JERUSALEM — Israeli archaeologists, screening tons of rubble scooped out of this ancient city’s sacred Temple Mount, have discovered hundreds of artifacts and coins, as well as jewelry, some with biblical links dating back more than three millennia.
Most of the stones and earth originally were taken to an organic garbage dump in nearby Bethany, the New Testament town known in Arabic as Al-Azariya, and could not be retrieved. But a substantial portion was diverted to the Valley of Kidron, mentioned in the Old Testament and located just outside the Old City’s massive walls.
This ambitious archaeological project, known as the Temple Mount Antiquities Operation, was started in November 2004, when Muslims excavated the sector north of Solomon’s Stables to build the massive underground Marwani Mosque. Its second season, now under way, will last until February.
The Waqf, or Muslim officials who administer the site — known to Muslims as the Noble Sanctuary — helped the Israelis arrange the transfer.
Among the unusual finds extracted by Bar-Ilan University’s Gabriel Barkai and his team of students and volunteers is a “bulla,” or seal impression, thought to be used to close cloth sacks of silver.
“It bears the name Gedalyahu Ben Immer Ha-Cohen, suggesting that the owner may have been a brother of Pashur Ben Immer, described in the Bible [Jeremiah 20:1] as a priest and temple official,” Mr. Barkai said.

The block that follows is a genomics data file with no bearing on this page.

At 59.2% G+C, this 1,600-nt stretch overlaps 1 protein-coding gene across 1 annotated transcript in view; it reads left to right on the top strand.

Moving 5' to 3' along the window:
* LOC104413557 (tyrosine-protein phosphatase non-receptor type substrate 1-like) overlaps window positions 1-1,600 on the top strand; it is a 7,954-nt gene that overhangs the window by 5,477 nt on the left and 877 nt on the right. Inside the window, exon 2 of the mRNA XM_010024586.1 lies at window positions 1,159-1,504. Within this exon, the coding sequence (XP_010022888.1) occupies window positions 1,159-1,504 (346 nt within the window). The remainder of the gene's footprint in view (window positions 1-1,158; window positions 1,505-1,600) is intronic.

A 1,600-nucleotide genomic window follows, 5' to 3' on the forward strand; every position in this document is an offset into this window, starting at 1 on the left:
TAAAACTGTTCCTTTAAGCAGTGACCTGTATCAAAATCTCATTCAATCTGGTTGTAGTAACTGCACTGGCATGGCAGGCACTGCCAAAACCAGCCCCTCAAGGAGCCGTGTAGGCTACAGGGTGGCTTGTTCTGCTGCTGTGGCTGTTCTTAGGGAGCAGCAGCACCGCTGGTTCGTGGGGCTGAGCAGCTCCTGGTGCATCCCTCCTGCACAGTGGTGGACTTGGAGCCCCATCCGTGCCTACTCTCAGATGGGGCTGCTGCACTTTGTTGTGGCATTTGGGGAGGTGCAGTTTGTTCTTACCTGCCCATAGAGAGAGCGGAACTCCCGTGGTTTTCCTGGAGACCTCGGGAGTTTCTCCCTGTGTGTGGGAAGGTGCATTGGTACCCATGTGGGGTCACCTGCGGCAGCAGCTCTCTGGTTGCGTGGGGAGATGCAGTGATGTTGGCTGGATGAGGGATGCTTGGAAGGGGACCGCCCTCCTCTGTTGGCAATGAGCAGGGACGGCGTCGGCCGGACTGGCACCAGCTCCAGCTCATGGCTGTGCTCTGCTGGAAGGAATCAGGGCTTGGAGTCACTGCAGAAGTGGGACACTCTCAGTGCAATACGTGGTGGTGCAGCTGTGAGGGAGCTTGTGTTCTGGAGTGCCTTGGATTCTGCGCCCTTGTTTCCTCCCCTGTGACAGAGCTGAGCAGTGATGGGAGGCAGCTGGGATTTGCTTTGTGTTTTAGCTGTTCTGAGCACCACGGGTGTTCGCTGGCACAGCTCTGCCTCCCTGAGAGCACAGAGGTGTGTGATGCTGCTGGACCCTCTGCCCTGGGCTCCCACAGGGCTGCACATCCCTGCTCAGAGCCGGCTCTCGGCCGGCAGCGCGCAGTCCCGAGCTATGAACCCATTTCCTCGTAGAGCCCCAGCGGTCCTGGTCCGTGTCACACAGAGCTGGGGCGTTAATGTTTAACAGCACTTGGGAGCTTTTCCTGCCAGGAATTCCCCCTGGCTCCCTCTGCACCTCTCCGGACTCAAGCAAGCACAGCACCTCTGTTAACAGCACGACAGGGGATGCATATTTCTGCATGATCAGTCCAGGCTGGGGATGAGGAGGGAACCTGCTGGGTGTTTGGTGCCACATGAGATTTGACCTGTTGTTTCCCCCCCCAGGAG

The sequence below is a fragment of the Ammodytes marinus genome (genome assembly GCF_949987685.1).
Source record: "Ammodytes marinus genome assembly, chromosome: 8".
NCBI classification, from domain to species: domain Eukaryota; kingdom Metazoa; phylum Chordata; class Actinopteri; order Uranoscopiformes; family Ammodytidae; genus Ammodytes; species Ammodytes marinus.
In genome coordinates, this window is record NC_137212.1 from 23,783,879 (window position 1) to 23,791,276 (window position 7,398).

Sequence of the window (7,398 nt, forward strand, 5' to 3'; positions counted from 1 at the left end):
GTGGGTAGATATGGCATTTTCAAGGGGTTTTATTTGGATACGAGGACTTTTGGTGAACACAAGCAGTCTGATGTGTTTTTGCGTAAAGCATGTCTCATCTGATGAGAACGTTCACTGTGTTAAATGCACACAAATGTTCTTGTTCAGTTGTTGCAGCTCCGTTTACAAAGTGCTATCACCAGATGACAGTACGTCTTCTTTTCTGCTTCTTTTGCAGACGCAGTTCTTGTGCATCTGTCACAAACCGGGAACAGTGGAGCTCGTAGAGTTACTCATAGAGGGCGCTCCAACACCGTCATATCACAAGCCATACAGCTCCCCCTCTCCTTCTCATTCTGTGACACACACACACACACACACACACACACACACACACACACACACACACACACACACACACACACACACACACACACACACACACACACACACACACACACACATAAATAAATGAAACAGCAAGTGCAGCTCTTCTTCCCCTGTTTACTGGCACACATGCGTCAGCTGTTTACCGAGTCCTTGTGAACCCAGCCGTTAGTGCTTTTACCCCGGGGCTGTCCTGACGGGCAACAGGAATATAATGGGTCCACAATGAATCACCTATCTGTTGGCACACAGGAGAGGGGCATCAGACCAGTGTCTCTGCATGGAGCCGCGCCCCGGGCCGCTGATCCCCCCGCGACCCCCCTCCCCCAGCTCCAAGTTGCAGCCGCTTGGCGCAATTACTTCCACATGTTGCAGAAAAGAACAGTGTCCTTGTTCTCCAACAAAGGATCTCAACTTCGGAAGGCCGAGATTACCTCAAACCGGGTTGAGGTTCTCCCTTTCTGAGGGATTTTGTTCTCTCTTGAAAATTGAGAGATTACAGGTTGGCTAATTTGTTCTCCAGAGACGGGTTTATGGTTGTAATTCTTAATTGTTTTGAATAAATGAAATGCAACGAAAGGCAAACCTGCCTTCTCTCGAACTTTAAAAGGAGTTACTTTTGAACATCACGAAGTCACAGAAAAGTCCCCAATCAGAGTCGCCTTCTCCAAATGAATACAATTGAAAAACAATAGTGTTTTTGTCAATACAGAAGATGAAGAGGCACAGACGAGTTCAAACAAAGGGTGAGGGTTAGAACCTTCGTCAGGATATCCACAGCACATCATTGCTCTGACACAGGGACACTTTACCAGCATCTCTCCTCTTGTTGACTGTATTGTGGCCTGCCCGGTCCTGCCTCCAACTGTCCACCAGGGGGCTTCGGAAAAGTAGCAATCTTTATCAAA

That verse says: “Pashur, the son of Immer the priest, who was also chief governor in the House of the Lord, heard that Jeremiah prophesied these things.”
The team’s discoveries span 10,000 years “and belong to all the historical periods that transpired in Jerusalem,” Mr. Barkai said.
One of the finds is a stone weight equivalent to four shekels (an ancient Hebrew measure, about 2 ounces), marked with words written in the ancient Hebrew alphabet.
The site is not considered an archaeological dig. The workers use a technique called “wet sifting,” similar to the way prospectors pan for gold.
Mr. Barkai’s team examines every particle, using large wire filters to rinse each one with cold water while looking for valuable objects.
Some finds reflect the Temple Mount’s unique and dramatic history. An example of this is an iron arrowhead with a shaft used by the Roman legions during the siege of the Second Hebrew Temple 2,000 years ago.
Presumably belonging to the 10th Legion, Mr. Barkai said, “it was launched from catapults exclusive to the Roman army.” He told of “scores of coins, many of them Jewish and minted by the Hasmonean and Herodian dynasty.” This find might help explain why Jesus Christ drove the money-changers out of the Temple, as described in the New Testament.
“There also are beautiful objects that belong to the Crusader period,” Mr. Barkai said, noting the many Byzantine coins, which testify to large attendance at the Temple Mount during the Christian conquest and rule during the 11th to 15th centuries.
Many of the more-recent coins date from the 17th century, and the research team even found a gold coin issued by the French Empire under Napoleon III.
A bronze pendant several hundred years old depicts the Holy Grail.
The team works in a large plastic tent pitched on a spur of the Mount of Olives. It overlooks the Old City of Jerusalem and the Temple Mount, which is highlighted by the golden Dome of the Rock, a mosque built between 687 and 691 by the ninth Muslim caliph, Abd al-Malik.
Because of the quantity, time and patience required to rinse the objects, this archaeological project likely will take several years to complete.
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